5 Coconut Milk Smoothie Recipes You’ll LOVE!
Coconut milk isn’t a “milk” in the traditional sense. It’s what you get when coconut “meat” is blended into a liquid.
As a dairy free alternative to cow’s milk, it’s perfect if you can’t drink dairy or you just want to use non-dairy liquids in your smoothies.
It’s also a great option if you’re vegan or following a Paleo or plant based diet.
Coconut doesn’t just give your smoothies a tasty tropical flavor. It’s also super healthy too and is a great source of B vitamins, and vitamins C and E.
Despite the saturated fat content, it’s not bad for heart health and actually has some good benefits for cholesterol.
Wondering how you can use coconut milk to create delicious, healthy smoothies? We’ve got you covered!
Superfood Coconut Milk Smoothies
Coconut Milk FAQs
Hopefully these recipes have got you excited to learn more about the benefits of coconut milk and the nutrients it can add to your diet. Here are the answers to some common questions about coconut milk nutrition.
Is coconut milk high in cholesterol?
Coconut milk contains quite a bit of saturated fat, which leads many people to believe that it’s bad for your heart health.
It often has a reputation of being high in cholesterol but this is a myth.
It actually contains no cholesterol at all!
And despite the saturated fat content, it’s not all bad news for your heart.
While there is some evidence that coconut milk increases your “bad” LDL cholesterol levels, that’s not necessarily the whole story as studies have also indicated that it can raise your “good” HDL cholesterols too.
Most of the saturated fat is in the form of medium chain fatty acids, which can have some health benefits.
The body uses lauric acid, one of these fatty acids, for energy.
Is coconut milk high in potassium?
The recommended daily intake of potassium is around 4,700 mg. Coconut milk provides 263 mg of potassium for every 100g.
This is quite high compared to the amount of potassium that you’ll find in other nut milks, with almond milk weighing in at around 67 mg of potassium per 100g and cashew milk coming in at around 44 mg per 100g .
Coconut milk smoothies that also include banana, mango, coconut water, orange (or orange juice), spinach and avocado will boost your potassium intake even more and get you closer to the recommended amount.
Is coconut milk high in calcium?
If you’re dairy intolerant or just don’t want to use dairy in your smoothies, nut milks can be an easy way to add more calcium to both your smoothies and your diet.
Unless it’s fortified with calcium (and other nutrients), coconut milk isn’t the best option for this as it only offers around 16 mg of calcium per 100g and 38 mg per cup.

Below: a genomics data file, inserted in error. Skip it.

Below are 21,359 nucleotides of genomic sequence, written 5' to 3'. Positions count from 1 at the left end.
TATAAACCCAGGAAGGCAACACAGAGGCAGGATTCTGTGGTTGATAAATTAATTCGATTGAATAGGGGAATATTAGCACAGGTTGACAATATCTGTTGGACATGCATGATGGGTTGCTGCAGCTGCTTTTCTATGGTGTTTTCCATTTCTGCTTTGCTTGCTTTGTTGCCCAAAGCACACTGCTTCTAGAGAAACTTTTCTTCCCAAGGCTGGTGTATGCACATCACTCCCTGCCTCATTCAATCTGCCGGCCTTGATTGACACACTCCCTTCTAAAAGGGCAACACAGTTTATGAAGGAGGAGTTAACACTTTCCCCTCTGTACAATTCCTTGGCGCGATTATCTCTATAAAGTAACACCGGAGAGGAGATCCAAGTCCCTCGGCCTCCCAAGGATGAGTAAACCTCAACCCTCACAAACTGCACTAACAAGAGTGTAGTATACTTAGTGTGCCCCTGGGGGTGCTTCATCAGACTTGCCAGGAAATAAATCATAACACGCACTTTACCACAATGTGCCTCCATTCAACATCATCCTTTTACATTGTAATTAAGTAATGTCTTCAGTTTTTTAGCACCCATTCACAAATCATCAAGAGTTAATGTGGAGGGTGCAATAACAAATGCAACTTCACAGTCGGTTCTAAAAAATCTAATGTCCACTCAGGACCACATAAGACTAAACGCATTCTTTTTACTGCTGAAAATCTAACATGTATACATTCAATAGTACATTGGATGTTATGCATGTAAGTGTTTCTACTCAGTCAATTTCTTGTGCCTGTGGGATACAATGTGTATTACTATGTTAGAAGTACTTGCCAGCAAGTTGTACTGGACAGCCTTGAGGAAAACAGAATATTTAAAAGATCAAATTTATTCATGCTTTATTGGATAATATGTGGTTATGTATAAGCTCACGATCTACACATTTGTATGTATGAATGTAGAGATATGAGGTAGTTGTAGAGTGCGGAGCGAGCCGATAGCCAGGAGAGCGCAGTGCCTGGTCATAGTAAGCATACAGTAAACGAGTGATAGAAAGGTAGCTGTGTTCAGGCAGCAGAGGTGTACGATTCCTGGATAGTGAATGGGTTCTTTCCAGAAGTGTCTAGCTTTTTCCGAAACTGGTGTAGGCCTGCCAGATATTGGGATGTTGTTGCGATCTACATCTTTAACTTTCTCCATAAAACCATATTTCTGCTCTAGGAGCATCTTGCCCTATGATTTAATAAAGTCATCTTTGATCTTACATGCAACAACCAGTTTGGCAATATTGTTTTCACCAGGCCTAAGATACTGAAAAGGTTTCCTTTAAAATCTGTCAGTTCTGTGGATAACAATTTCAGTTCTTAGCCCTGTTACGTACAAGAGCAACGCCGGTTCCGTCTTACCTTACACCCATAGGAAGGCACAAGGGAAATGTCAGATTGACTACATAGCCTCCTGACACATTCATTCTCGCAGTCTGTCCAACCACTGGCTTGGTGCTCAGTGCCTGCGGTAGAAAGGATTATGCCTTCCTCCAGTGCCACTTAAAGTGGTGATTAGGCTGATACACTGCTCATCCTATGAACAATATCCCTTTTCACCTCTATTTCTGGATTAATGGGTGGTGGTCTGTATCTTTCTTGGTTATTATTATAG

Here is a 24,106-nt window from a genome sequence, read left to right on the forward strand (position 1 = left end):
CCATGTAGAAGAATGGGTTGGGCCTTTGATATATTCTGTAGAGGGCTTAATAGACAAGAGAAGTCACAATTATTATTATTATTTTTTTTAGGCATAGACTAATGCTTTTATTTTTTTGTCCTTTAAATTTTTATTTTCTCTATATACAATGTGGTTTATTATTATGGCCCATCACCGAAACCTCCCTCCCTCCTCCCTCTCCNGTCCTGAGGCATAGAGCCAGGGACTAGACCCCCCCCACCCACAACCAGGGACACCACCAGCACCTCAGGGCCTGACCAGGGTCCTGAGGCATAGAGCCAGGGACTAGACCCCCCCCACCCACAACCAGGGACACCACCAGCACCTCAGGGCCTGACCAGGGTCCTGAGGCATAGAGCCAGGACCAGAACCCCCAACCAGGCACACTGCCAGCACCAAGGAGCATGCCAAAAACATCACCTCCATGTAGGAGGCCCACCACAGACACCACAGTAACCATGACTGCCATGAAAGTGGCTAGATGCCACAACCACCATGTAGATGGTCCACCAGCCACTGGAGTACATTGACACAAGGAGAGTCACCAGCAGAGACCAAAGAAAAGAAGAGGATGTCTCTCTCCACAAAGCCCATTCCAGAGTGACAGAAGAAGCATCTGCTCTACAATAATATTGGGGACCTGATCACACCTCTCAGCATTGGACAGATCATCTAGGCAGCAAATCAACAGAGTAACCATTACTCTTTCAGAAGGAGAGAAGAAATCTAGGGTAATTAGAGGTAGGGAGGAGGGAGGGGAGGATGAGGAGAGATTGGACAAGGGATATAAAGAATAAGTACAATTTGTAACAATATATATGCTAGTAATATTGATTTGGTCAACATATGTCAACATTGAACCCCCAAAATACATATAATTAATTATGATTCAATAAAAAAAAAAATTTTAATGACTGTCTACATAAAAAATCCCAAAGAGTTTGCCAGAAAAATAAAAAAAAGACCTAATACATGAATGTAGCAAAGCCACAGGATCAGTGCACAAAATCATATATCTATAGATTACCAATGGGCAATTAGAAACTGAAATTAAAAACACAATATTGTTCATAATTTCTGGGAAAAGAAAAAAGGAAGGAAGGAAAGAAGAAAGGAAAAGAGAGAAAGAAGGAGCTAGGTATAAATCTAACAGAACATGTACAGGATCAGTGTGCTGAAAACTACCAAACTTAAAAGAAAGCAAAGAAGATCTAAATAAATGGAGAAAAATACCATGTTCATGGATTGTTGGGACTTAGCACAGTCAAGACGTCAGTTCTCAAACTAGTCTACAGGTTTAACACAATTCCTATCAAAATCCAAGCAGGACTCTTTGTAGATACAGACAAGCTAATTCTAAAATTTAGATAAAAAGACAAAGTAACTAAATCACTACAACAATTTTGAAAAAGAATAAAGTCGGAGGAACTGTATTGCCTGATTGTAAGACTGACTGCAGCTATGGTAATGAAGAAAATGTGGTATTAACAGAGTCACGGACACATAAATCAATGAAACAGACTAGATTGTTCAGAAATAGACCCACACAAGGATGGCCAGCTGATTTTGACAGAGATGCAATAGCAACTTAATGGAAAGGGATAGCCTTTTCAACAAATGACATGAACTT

This is quite low compared to almond milk, which has around 184 mg of calcium per cup.
This means that coconut milk won’t help a lot for getting the recommended amount of calcium (1200 mg per day).
To pack more calcium into coconut milk smoothies, you can add leafy greens.
Some fruits also have a little bit of calcium that can boost your intake slightly, including oranges.
Is coconut milk safe for babies?
The American Academy of Pediatrics recommends that children can start to consume cow's milk (and other alternatives to it) from the age of 12 months.
This can include coconut milk.
Is coconut milk safe to drink during pregnancy?
According to the Cleveland Clinic, you should be looking to consume at least 4 servings of dairy every day while you’re pregnant.
This can include non-dairy drinks such as coconut milk but preferably the fortified type to ensure that there is a reasonable amount of calcium.
Is coconut milk fattening?
Coconut milk is pretty high in saturated fat, with just over 21g per 100g.
That’s the main reason why the recipes in this piece don’t use as much coconut milk as you might expect.
That doesn’t mean that you should definitely avoid it though as studies have shown that coconut milk can simultaneously improve HDL cholesterol levels and decrease LDL cholesterol.
It’s probably not going to be something you’ll want to put in your smoothies every day due to the saturated fat content but in moderation, coconut milk smoothies can help to improve your cardiovascular health.
As a heads up, you can get lighter coconut milk that has had some of the fat strained out.
This means it has less saturated fat than full fat coconut milk.
Which Recipes Did You Enjoy Most?
As you can see, there are lots of options when it comes to delicious and healthy coconut milk smoothies. And they’re a lot healthier than many people realize!
I really hope you enjoyed reading this piece and discovering more about how you can use coconut milk in your smoothies. Which recipe will you be trying out first?
As always, feel free to share this piece with your family and friends so they can find out more about the benefits of using coconut milk in their smoothies!